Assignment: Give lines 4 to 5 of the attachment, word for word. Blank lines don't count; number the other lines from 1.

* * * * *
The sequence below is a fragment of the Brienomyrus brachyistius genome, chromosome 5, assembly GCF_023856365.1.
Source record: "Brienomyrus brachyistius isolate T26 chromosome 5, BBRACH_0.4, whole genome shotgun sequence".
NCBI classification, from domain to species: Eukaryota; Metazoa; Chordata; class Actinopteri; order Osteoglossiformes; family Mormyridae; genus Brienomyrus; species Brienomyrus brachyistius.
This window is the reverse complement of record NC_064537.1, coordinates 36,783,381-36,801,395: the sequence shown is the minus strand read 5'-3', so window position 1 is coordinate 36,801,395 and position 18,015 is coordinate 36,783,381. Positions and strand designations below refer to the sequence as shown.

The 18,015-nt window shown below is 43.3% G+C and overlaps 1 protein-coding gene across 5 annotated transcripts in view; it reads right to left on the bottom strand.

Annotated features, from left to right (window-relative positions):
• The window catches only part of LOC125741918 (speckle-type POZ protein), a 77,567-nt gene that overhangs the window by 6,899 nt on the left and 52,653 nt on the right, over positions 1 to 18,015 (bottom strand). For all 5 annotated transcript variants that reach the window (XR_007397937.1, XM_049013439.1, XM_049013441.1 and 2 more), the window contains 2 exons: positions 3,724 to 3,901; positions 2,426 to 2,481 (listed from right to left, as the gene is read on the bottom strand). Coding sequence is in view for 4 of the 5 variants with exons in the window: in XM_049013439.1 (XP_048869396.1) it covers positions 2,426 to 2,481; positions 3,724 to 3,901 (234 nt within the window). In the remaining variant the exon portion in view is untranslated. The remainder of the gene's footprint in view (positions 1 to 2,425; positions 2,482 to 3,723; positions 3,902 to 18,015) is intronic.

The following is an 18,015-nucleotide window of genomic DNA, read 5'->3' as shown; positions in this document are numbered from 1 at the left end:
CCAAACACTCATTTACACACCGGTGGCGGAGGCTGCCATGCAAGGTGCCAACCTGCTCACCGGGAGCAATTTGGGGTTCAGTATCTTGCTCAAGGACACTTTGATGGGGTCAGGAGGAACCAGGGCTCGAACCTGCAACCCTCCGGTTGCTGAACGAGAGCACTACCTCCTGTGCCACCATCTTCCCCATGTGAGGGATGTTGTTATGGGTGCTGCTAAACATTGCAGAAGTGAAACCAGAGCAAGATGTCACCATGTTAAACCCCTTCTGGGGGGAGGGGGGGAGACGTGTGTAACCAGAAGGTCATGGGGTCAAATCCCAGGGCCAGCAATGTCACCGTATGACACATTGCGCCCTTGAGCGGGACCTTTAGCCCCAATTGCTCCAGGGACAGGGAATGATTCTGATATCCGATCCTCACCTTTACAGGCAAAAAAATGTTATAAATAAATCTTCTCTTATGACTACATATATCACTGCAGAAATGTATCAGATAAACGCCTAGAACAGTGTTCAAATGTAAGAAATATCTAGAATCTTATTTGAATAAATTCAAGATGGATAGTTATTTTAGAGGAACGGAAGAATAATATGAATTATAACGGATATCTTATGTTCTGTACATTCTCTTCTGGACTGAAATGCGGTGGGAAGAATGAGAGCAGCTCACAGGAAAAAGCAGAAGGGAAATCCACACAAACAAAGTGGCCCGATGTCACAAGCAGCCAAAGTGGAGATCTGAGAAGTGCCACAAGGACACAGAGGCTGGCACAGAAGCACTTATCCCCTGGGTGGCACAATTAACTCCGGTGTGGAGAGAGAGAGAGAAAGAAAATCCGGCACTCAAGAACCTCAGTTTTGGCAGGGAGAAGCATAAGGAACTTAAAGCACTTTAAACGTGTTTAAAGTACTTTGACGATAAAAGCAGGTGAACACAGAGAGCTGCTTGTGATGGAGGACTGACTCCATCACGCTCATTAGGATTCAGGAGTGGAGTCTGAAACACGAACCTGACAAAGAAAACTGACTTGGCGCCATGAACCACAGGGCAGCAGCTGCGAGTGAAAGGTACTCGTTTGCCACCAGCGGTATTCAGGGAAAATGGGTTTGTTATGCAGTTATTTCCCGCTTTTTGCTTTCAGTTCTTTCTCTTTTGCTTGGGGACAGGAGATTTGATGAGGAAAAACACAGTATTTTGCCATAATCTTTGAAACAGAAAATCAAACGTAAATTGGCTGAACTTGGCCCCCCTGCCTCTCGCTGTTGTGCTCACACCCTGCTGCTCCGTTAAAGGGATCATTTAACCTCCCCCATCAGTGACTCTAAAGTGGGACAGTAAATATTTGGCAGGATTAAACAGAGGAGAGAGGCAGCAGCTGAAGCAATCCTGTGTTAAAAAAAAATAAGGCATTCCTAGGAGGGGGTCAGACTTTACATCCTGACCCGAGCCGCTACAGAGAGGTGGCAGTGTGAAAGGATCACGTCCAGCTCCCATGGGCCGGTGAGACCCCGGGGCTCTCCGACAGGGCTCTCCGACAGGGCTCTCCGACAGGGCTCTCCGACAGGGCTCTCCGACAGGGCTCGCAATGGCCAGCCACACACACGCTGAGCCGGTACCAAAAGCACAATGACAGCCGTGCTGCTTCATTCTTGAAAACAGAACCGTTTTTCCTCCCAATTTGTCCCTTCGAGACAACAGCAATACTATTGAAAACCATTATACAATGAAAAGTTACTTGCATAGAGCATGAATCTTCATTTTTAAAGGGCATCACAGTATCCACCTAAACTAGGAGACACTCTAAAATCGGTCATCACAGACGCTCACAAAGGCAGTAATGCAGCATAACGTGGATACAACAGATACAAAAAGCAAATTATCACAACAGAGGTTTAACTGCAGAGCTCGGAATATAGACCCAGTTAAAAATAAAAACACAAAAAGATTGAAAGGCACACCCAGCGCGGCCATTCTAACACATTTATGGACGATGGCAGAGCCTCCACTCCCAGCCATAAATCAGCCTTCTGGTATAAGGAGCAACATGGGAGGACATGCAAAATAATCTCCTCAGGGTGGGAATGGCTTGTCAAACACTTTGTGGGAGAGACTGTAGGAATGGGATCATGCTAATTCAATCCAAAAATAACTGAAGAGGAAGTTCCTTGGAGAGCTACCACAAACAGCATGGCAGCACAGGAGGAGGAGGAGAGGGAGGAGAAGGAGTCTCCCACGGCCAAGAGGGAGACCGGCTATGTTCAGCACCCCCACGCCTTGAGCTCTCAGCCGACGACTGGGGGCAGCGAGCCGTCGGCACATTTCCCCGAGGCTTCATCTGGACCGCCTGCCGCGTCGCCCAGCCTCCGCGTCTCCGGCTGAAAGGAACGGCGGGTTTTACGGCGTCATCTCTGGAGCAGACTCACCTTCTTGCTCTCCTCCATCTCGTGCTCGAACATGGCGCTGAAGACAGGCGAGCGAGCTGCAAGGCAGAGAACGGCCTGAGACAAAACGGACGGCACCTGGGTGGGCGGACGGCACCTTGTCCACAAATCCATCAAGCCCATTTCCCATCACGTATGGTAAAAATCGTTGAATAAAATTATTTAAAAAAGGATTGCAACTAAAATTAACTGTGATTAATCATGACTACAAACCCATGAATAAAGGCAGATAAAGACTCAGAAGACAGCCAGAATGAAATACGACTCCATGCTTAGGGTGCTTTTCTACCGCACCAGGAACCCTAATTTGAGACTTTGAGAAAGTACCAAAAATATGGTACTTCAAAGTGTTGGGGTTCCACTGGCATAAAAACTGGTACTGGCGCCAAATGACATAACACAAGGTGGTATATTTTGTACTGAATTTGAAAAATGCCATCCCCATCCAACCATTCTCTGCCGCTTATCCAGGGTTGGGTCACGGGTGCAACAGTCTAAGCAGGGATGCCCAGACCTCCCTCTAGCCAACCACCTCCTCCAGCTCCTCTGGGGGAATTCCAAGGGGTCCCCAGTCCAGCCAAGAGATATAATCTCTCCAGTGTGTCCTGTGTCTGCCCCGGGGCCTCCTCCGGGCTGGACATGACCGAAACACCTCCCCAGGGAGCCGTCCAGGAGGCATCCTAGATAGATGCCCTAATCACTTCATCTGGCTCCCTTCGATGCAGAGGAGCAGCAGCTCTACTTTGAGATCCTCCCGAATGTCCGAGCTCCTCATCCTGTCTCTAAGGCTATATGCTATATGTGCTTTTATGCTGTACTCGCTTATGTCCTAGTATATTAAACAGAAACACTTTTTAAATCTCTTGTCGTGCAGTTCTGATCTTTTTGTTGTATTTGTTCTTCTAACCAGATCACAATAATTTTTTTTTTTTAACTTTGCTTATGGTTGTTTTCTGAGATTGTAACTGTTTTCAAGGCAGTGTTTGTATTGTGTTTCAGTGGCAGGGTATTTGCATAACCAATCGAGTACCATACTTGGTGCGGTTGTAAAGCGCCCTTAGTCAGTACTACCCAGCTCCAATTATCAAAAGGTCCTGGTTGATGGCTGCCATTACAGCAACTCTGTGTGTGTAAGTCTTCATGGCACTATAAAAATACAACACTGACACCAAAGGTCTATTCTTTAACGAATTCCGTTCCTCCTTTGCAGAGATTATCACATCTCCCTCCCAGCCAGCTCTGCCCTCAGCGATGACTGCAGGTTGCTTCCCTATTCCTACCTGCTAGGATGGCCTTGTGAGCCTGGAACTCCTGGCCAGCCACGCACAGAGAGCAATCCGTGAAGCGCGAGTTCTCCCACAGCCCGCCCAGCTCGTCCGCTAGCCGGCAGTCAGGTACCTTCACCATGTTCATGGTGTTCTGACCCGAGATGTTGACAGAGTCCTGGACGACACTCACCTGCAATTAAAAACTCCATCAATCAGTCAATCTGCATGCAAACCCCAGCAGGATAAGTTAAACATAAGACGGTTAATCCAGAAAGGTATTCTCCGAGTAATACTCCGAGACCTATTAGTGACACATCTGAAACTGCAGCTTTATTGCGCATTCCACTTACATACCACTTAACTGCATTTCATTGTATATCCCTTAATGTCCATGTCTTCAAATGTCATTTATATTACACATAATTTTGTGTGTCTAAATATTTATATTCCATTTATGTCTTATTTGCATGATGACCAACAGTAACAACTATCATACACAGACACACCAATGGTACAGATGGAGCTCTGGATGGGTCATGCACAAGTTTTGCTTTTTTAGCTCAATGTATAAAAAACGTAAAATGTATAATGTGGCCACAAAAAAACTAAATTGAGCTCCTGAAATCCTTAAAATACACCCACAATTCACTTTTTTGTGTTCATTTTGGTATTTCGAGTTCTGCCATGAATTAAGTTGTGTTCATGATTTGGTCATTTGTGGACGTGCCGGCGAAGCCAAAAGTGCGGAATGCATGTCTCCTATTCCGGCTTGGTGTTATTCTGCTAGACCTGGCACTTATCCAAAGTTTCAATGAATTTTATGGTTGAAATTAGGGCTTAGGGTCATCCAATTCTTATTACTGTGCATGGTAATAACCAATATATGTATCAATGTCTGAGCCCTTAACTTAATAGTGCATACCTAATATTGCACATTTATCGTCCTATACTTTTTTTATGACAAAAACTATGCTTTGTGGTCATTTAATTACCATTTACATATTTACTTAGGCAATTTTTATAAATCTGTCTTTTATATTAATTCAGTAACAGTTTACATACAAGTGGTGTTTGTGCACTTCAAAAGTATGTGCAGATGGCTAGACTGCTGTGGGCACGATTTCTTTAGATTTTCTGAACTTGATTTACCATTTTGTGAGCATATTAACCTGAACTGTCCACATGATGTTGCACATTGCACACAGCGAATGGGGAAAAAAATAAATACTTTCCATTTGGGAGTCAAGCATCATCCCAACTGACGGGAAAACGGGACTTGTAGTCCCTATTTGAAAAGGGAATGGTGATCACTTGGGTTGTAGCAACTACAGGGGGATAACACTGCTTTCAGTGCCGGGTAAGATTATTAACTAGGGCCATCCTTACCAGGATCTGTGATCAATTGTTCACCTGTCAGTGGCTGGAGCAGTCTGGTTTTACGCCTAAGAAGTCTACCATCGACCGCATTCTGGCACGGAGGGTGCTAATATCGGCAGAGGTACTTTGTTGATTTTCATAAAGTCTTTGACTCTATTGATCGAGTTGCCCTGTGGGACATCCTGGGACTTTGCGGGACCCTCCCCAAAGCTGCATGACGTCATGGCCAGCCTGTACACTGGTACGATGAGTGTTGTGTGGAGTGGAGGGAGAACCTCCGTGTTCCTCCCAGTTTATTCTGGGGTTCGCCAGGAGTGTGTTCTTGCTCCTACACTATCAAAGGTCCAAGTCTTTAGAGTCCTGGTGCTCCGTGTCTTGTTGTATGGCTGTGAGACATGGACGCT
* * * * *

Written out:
This window is the reverse complement of record NC_064537.1, coordinates 36,783,381-36,801,395: the sequence shown is the minus strand read 5'-3', so window position 1 is coordinate 36,801,395 and position 18,015 is coordinate 36,783,381. Positions and strand designations below refer to the sequence as shown.

The 18,015-nt window shown below is 43.3% G+C and overlaps 1 protein-coding gene across 5 annotated transcripts in view; it reads right to left on the bottom strand.